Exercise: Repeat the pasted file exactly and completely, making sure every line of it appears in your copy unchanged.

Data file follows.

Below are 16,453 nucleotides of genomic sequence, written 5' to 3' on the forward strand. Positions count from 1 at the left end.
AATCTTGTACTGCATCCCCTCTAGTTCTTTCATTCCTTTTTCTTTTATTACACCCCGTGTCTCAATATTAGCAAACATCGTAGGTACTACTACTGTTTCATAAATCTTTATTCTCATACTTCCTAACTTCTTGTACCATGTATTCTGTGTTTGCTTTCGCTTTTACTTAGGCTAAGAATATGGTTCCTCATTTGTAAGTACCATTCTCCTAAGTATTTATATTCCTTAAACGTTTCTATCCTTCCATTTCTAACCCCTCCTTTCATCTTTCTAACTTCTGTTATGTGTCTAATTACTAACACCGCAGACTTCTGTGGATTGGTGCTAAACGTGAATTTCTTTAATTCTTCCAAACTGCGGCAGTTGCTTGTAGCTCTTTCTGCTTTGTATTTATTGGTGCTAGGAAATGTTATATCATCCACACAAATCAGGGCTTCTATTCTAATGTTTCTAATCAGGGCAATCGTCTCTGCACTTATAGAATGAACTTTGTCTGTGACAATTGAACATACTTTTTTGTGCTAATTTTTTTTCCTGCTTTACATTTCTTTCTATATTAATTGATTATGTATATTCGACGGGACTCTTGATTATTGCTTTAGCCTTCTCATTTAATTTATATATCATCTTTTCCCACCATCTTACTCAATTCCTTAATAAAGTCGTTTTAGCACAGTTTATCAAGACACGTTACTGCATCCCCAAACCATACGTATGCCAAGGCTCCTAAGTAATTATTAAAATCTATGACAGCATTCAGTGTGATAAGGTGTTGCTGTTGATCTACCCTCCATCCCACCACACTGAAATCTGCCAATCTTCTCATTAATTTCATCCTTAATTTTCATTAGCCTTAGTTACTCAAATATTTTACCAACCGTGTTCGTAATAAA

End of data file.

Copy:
Below are 16,453 nucleotides of genomic sequence, written 5' to 3' on the forward strand. Positions count from 1 at the left end.
AATCTTGTACTGCATCCCCTCTAGTTCTTTCATTCCTTTTTCTTTTATTACACCCCGTGTCTCAATATTAGCAAACATCGTAGGTACTACTACTGTTTCATAAATCTTTATTCTCATACTTCCTAACTTCTTGTACCATGTATTCTGTGTTTGCTTTCGCTTTTACTTAGGCTAAGAATATGGTTCCTCATTTGTAAGTACCATTCTCCTAAGTATTTATATTCCTTAAACGTTTCTATCCTTCCATTTCTAACCCCTCCTTTCATCTTTCTAACTTCTGTTATGTGTCTAATTACTAACACCGCAGACTTCTGTGGATTGGTGCTAAACGTGAATTTCTTTAATTCTTCCAAACTGCGGCAGTTGCTTGTAGCTCTTTCTGCTTTGTATTTATTGGTGCTAGGAAATGTTATATCATCCACACAAATCAGGGCTTCTATTCTAATGTTTCTAATCAGGGCAATCGTCTCTGCACTTATAGAATGAACTTTGTCTGTGACAATTGAACATACTTTTTTGTGCTAATTTTTTTTCCTGCTTTACATTTCTTTCTATATTAATTGATTATGTATATTCGACGGGACTCTTGATTATTGCTTTAGCCTTCTCATTTAATTTATATATCATCTTTTCCCACCATCTTACTCAATTCCTTAATAAAGTCGTTTTAGCACAGTTTATCAAGACACGTTACTGCATCCCCAAACCATACGTATGCCAAGGCTCCTAAGTAATTATTAAAATCTATGACAGCATTCAGTGTGATAAGGTGTTGCTGTTGATCTACCCTCCATCCCACCACACTGAAATCTGCCAATCTTCTCATTAATTTCATCCTTAATTTTCATTAGCCTTAGTTACTCAAATATTTTACCAACCGTGTTCGTAATAAA